Smetana Trio: Jitka Čechová (piano), Jiří Vodička (violin) & Jan Páleníček (cello)

The complete set of Bohuslav Martinů’s piano trios affords a fascinating insight into the constant transformations of his musical idiom from the early 1930s to the 1950s, also giving testimony to the composer as a human and his particular mindset.

The first, five-movement, trio, Cinq pièces brèves (1930) was written in a carefree manner (within a mere ten days) and intuitively. It is the very first Martinů piece to reflect his penchant for Neo--‐Baroque music, so salient a trait of his later creations. The second trio, Bergerettes, comes across as surprisingly light-hearted, given the time of its coming into being – in February 1939, a month prior to the Nazi occupation of Czechoslovakia and half a year before the outbreak of World War II ... The last two piano trios, composed in the 1950s, bear all the features of Martinů’s mature musical phraseology. Trio No. 2, completed in 1950, ranks among the apices of Martinů’s Neo--‐Classicist period, while the structurally more complex Trio No. 3 (also known as the “Grand Trio”) has a concertante nature.

The recording of the complete Martinů trios was made by the renowned Smetana Trio, who masterfully render all the colour shades, from airiness to the broad lyrical cantilena typical of Martinů’s late works.

The first new Supraphon album of the complete Martinů piano trios in more than 30 years …

“The virtuoso demands of this hugely attractive music are meat and drink to these wonderful Czech musicians, including Jitka Cechova. Indeed, it would be hard to imagine a better way to get to know this exhilarating and fresh music than from the hands, heads and hearts of the Smetanas.” Sunday Times, 3rd April 2016

“it's already obvious that the music for piano trio performed here by the Smetana Trio is going straight on the shortlist for 2016. Martinu's chamber music reveals originality at every turn; there's so much of it, but each new discovery — sonata, duo, trio, quartet, serenade — seems to unveil a gem….It's hard to imagine more ardent champions for this visceral, unpredictable music. And clear, warm sound is exactly what we've come to expect from the Supraphon label over the years.” BBC Music Magazine, June 2016 *****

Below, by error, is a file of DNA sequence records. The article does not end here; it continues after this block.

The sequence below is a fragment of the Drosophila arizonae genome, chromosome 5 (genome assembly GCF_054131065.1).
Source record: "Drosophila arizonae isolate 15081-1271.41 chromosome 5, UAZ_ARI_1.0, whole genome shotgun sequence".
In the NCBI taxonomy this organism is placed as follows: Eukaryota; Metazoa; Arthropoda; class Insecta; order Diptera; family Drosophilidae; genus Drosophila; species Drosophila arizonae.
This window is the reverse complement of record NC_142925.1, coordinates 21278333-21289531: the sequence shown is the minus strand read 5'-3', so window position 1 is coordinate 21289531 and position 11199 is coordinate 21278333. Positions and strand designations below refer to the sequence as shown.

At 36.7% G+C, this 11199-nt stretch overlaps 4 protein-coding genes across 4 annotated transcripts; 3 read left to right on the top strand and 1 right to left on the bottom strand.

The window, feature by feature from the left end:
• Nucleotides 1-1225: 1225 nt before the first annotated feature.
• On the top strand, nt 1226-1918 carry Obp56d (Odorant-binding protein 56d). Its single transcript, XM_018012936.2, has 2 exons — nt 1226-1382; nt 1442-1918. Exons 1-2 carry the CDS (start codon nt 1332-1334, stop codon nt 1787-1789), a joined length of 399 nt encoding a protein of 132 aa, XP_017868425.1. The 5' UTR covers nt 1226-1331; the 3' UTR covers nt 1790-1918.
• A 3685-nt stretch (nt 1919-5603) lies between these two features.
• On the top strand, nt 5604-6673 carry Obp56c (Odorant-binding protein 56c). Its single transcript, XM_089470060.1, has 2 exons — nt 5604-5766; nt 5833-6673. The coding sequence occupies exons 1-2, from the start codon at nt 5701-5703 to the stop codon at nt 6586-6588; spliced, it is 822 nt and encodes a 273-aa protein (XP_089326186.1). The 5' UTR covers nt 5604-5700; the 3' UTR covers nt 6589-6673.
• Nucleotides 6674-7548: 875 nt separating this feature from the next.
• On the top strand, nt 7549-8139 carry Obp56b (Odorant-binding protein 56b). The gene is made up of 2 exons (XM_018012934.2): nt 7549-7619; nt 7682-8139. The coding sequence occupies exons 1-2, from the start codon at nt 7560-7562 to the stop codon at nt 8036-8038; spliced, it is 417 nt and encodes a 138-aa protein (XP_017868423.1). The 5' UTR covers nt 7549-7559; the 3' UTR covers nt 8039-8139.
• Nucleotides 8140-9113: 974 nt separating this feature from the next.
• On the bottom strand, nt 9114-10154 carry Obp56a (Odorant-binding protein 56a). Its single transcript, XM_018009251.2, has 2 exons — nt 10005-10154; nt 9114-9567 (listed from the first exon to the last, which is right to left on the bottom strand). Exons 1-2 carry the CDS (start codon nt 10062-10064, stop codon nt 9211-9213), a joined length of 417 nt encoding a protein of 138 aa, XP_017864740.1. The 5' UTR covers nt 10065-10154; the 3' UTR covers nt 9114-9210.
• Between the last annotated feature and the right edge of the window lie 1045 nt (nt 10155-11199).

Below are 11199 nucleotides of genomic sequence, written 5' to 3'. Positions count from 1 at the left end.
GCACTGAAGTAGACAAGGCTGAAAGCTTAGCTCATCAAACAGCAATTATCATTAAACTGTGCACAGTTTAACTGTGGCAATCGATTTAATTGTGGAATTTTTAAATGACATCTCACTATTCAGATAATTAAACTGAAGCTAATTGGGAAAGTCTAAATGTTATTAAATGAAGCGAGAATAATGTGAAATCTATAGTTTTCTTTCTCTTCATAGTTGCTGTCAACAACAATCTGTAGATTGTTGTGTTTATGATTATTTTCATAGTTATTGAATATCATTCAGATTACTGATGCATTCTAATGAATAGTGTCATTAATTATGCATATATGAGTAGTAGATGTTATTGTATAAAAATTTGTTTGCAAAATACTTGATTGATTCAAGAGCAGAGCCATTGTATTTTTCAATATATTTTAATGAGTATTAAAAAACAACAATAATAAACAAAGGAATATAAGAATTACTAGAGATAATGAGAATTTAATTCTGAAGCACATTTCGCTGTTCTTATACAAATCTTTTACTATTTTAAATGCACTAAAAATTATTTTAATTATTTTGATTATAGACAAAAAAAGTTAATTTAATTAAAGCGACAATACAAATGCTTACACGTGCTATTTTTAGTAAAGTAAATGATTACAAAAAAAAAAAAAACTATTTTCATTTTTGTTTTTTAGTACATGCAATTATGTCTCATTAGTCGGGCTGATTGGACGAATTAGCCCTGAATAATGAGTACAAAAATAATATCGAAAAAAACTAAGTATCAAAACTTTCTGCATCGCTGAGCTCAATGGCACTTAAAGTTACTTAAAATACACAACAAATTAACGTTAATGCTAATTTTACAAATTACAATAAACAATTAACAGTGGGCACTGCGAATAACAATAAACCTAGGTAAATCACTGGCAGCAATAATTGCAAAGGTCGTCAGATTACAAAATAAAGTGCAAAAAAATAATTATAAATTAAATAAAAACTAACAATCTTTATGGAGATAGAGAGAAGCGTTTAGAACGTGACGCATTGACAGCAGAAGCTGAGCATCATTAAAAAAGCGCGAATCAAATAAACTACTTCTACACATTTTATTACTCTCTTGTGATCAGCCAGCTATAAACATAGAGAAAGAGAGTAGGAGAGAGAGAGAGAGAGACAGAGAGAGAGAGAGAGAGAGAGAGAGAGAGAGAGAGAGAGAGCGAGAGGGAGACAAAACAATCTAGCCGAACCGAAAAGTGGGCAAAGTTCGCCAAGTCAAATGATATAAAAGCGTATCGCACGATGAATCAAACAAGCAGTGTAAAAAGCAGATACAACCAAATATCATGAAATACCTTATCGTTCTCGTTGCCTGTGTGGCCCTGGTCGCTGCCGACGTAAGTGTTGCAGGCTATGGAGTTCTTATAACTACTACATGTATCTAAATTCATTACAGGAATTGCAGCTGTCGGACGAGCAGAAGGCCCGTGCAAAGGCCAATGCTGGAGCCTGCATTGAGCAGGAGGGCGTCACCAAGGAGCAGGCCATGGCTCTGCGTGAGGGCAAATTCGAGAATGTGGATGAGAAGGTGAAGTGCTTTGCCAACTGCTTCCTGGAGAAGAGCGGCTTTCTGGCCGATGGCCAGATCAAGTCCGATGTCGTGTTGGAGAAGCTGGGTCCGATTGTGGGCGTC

BBC Music Magazine

Disc of the month - June 2016

BBC Music Magazine Awards 2017

Chamber Winner

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Smetana: String Quartets Nos. 1 & 2

Smetana: String Quartets Nos. 1 & 2


Smetana:

String Quartet No. 1 in E minor 'From My Life'

String Quartet No. 2 in D minor


Read Presto's complete review of this disc here.

Following their 2014 Gramophone Award-winning recording of Schubert’s String Quartet No. 14 in D minor 'Death and the Maiden' and the Quintet in C major, the Quartet are returning once again to the work of a Czech composer.

On their new CD the Quartet will be playing Bedřich Smetana’s Quartet No. 1 in E minor 'From My Life' and Quartet No. 2 in D minor.

Pavel Haas Quartet was formed in 2002 and bears the name of Pavel Haas (1899-1944), a Czech composer of the first half of the 20th century. Since 2004 the Quartet has won many prestigious awards, including first place in the Prague Spring International Music Festival, BBC Music Magazine Chamber Choice, the MIDEM Classical Award, and three Gramophone awards.

Gramophone wrote that the Pavel Haas Quartet "represents the best qualities of the Czech tradition – warmth, sonorousness, individuality, intensity.”